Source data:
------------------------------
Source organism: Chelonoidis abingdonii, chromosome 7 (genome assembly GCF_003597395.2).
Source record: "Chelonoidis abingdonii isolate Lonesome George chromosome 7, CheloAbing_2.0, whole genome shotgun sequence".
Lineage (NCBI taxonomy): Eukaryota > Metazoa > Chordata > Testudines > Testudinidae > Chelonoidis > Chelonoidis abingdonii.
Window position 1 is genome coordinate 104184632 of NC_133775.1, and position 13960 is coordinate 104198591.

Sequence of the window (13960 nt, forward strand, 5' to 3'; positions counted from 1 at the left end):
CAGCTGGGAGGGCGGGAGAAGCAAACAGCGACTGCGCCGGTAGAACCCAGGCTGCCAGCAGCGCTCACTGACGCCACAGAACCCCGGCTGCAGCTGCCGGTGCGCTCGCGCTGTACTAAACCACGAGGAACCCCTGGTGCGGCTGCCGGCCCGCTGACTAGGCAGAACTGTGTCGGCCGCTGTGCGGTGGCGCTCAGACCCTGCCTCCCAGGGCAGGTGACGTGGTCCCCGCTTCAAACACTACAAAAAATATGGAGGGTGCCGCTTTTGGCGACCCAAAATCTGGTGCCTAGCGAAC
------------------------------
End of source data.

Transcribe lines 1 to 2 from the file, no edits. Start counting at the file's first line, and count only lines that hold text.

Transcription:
Source organism: Chelonoidis abingdonii, chromosome 7 (genome assembly GCF_003597395.2).
Source record: "Chelonoidis abingdonii isolate Lonesome George chromosome 7, CheloAbing_2.0, whole genome shotgun sequence".